13. Dust Bunny*

    I sometimes wonder if higher-ups don’t (fail to) respond to people like this because, well, they’re used to subordinates absorbing the impact for them. It’s the LW and her peers that are sent into a frenzy, not their bosses (or at least, not their bosses at first). So, yes, I think the LW should go to her own boss and tell her that this is a problem and see if it’s advisable to carry on, or if the LW can have permission to ignore Janet’s histrionics until Monday.

    I rather wonder if deadening the response here might dial back Janet’s Chicken-Littling, if they don’t set off the commotion she’s used to. Sometimes the best way to respond to attention-mongers is to respond absolutely as little as possible.

    1. P peace*

      It might or not. Sometimes the deadening response makes that type more amped up. They aren’t getting the attention they need!!!! From you and sense that in a big way you don’t care. They don’t care why that is.

      1. san junipero*

        This is actually a known behavioral psychology thing called an “extinction burst.” It’s exactly like you said: the person doesn’t get the reinforcement they want, so they ramp up their efforts. Most of the time, if you stick to your guns and simply and calmly refuse to engage, they’ll eventually get the message and either get over it or storm off to try it with someone else.

        I was a special ed teacher for many years, and this is one of the tactics we use with kids who act out for attention. With kids, we try to be gentle about it (such as offering lots of positive attention when they’re not acting out); with adults, I think you can be a lot firmer and cooler.

        1. Harper the Other One*

          I was just thinking that sounded like classic extinction burst behaviour…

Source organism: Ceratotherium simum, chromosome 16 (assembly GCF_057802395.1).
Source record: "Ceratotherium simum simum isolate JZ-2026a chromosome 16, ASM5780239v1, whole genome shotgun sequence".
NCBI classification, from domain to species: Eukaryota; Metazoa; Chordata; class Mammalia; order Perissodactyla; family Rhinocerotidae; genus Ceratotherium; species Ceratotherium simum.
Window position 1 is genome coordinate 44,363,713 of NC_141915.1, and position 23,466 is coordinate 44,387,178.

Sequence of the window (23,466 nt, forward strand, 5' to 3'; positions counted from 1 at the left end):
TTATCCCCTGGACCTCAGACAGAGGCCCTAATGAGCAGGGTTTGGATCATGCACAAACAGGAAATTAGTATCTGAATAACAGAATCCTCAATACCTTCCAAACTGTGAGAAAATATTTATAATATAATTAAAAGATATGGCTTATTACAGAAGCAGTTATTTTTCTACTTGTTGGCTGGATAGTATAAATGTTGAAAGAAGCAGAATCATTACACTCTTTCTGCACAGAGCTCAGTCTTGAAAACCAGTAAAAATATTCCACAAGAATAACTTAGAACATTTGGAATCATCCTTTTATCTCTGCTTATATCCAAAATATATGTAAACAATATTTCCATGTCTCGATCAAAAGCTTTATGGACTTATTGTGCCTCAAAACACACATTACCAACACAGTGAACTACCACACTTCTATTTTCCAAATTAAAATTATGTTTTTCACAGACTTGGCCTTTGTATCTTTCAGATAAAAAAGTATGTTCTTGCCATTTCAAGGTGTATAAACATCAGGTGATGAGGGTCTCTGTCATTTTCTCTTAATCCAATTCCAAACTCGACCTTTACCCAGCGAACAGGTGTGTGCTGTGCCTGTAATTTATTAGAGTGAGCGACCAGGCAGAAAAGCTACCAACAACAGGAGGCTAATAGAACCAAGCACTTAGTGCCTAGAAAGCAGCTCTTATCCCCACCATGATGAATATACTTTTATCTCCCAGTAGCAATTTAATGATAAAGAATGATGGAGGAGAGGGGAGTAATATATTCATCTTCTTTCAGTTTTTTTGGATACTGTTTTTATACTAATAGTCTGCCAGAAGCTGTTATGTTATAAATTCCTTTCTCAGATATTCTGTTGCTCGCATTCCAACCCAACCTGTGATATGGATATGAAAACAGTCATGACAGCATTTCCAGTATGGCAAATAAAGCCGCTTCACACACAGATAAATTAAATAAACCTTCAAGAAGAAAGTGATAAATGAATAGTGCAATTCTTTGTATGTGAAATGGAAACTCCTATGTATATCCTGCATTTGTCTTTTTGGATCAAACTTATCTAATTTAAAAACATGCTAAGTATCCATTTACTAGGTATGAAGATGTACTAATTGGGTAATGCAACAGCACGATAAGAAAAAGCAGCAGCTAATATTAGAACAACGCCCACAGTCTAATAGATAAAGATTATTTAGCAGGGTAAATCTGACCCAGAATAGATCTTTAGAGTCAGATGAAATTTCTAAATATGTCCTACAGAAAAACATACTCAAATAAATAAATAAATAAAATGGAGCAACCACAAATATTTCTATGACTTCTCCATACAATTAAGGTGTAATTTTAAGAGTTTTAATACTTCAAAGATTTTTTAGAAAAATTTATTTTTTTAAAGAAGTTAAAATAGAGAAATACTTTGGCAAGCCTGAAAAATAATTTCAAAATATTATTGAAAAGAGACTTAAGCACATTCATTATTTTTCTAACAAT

Exasperating in my own kids, and it would be utterly infuriating from an adult! But persevering really is the right course.

    2. Bostonian*

      Yeah, the right (or wrong?) people haven’t been inconvenienced by her yet. I can think of a few choice members of upper management at my company who would totally shut that down if they got an “urgent” call on a weekend while with family about something that wasn’t actually a problem.

    3. Snarkus Aurelius*

      I am one of those people, and I do not respond to such emails for several reasons.

      1) the more people who are copied, the less likely I will respond because I know someone else will do it before I have the time.

      2) if I have no idea what the email is in reference to (program, tweet, product, etc.), then I figure the sender is like Janet and panicking for help from anyone, not me in particular. I couldn’t help even if I wanted to.

      3) usually the sender is a well-known Janet so I don’t bother reading beyond the first two sentences. Reading those lines is my bare minimum effort to make sure there’s no real emergency.

      I was raised by someone like this so I’m more likely to write them off and not let it affect me.

  14. DarthVelma*

    I see a lot of folks suggesting the OP just not check email outside of work hours, and I’m not sure that’s a good idea when Janet has shown she will email the OP’s boss, boss’ boss, etc. That’s what would have Janet’s butt in my office explaining herself – if I told her a file was corrupt and it could wait until tomorrow to upload when we were actually at work and she went over my head that way – well, it would not be pretty. And if I didn’t like her answers, we’d be in her boss’ office. It was enormously disrespectful and I don’t think the OP should put up with it.

    Seriously, at this point I would expect upper management to tell Janet she’s no longer allowed to call or email anyone outside of work hours. She’s proven that she doesn’t have the judgement to determine what is actually a work “emergency”.

    1. ThisColumnMakesMeGratefulForMyBoss*

      I would have a conversation with my manager first, relay the details and ask if they trust me to determine if something is urgent, and are on board with me either ignoring the message or responding with a simple “This can wait until -next business day-, then ignoring any further communication. But OP and others need to find a way to stop responding and set some boundaries. That’s the only way this is going to change.

    2. WellRed*